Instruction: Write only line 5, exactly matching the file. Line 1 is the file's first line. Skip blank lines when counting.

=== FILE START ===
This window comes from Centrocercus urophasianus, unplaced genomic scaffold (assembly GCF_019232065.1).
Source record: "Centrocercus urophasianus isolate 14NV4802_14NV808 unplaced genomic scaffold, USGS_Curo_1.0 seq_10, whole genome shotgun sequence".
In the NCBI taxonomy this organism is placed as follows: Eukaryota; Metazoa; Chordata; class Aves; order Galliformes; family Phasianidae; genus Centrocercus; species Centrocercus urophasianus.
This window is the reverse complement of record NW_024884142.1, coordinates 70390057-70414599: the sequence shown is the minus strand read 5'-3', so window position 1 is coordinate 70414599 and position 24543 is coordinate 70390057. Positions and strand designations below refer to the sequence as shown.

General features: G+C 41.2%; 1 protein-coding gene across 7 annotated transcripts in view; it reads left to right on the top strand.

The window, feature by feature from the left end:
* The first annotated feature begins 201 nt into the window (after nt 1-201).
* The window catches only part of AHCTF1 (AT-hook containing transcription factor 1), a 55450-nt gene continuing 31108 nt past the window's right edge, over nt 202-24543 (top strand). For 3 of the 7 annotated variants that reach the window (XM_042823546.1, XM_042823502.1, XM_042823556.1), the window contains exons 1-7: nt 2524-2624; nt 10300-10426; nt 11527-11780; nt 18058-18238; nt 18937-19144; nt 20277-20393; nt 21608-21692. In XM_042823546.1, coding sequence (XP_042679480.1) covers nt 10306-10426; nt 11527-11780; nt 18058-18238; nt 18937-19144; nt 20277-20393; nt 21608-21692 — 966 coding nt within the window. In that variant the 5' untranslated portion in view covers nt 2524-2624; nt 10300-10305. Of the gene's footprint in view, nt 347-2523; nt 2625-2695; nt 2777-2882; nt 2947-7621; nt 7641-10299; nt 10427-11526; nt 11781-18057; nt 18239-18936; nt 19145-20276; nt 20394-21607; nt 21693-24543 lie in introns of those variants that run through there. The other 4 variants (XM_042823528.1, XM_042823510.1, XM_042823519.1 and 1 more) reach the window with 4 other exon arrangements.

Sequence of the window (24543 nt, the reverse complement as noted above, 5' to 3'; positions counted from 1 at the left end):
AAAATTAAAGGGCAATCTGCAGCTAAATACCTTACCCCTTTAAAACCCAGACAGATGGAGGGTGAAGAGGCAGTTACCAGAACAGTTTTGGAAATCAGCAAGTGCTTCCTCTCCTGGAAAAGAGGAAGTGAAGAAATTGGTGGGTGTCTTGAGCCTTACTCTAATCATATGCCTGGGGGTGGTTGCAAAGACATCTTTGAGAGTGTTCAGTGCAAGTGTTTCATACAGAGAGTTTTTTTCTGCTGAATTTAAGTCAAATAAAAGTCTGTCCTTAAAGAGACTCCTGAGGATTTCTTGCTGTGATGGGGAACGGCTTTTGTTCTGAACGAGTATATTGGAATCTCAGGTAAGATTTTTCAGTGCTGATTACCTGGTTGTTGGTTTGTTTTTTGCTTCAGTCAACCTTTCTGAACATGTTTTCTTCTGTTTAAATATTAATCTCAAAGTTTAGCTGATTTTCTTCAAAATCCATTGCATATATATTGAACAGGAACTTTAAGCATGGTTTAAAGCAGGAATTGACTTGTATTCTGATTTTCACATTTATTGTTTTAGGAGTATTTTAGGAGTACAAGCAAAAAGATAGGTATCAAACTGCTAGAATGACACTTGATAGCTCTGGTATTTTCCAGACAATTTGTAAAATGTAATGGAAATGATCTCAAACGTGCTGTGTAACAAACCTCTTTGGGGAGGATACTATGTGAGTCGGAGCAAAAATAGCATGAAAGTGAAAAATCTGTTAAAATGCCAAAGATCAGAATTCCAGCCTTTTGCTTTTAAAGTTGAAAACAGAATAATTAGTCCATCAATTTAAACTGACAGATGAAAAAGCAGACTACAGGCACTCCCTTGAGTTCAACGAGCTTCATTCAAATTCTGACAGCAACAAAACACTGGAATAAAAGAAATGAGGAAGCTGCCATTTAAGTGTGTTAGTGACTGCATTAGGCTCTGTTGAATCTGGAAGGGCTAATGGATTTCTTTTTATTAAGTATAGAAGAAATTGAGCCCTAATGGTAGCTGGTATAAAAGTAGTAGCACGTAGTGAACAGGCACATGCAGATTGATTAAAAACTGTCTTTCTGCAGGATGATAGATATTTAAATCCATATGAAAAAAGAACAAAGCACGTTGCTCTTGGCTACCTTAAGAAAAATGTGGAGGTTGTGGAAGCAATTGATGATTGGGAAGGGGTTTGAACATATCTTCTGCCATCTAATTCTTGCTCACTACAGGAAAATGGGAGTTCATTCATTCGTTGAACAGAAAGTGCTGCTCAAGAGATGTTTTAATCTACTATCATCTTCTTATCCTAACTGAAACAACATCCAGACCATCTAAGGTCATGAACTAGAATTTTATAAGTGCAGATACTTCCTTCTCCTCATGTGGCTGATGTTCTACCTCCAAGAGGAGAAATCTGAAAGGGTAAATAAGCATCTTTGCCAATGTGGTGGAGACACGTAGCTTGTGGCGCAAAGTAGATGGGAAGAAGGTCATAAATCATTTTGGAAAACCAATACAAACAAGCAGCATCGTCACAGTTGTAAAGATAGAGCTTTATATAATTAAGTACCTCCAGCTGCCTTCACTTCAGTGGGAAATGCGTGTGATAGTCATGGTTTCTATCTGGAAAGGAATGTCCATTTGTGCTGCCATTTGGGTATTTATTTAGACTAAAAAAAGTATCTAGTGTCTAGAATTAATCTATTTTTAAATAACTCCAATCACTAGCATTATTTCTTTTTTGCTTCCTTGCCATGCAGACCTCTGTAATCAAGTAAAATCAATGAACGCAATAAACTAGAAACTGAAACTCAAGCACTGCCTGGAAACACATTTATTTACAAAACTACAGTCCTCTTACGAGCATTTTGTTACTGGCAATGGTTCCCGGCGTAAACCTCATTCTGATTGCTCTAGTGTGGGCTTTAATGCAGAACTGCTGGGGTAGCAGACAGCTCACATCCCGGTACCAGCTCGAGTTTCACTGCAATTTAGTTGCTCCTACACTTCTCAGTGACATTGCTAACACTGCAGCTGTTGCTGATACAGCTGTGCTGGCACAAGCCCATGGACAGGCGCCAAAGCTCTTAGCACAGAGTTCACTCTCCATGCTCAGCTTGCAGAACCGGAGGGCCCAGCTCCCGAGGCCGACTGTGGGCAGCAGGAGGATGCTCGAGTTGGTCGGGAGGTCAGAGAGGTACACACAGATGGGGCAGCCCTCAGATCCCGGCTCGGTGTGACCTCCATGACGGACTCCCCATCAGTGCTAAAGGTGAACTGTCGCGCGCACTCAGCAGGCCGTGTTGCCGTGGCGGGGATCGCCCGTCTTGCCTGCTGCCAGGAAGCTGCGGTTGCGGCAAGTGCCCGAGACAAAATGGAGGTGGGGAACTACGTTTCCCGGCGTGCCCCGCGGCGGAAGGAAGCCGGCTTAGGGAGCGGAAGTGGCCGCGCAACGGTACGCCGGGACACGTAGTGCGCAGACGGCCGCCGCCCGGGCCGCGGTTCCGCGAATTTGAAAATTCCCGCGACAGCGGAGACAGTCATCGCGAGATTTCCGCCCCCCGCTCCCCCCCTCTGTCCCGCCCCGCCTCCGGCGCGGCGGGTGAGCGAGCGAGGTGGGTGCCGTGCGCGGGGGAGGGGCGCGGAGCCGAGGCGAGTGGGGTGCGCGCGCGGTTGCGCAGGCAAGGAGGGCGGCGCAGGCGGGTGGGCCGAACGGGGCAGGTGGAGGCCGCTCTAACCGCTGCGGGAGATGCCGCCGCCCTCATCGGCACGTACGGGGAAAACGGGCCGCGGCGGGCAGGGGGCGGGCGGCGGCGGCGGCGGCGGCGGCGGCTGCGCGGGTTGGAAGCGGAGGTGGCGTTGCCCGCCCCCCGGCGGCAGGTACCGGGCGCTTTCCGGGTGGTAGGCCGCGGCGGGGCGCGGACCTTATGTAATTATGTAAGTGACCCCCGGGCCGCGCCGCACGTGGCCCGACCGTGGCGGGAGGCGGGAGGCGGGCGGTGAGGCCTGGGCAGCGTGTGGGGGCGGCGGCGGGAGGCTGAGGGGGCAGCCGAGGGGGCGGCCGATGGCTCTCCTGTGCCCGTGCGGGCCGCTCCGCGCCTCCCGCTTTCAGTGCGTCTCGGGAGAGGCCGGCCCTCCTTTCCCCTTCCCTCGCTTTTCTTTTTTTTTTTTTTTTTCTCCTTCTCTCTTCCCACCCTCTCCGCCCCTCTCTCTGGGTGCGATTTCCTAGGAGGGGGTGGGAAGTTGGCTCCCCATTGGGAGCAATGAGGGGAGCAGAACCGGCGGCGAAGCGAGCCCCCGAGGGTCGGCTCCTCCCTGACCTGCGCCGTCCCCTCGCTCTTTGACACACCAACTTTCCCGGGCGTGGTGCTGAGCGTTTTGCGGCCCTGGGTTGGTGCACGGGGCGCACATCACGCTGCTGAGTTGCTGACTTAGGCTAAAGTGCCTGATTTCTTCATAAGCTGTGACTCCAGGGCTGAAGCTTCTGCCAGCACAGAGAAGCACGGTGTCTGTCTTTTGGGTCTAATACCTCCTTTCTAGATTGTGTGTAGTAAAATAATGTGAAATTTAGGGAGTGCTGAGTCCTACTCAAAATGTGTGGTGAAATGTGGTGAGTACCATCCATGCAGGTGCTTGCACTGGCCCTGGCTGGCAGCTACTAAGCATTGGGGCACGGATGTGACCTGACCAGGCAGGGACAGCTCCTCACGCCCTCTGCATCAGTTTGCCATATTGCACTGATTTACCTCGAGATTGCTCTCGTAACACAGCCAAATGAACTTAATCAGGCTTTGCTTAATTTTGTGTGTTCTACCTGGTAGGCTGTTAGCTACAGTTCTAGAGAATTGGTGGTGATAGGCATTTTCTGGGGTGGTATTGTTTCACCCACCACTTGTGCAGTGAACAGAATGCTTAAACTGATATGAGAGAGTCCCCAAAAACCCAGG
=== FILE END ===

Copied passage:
General features: G+C 41.2%; 1 protein-coding gene across 7 annotated transcripts in view; it reads left to right on the top strand.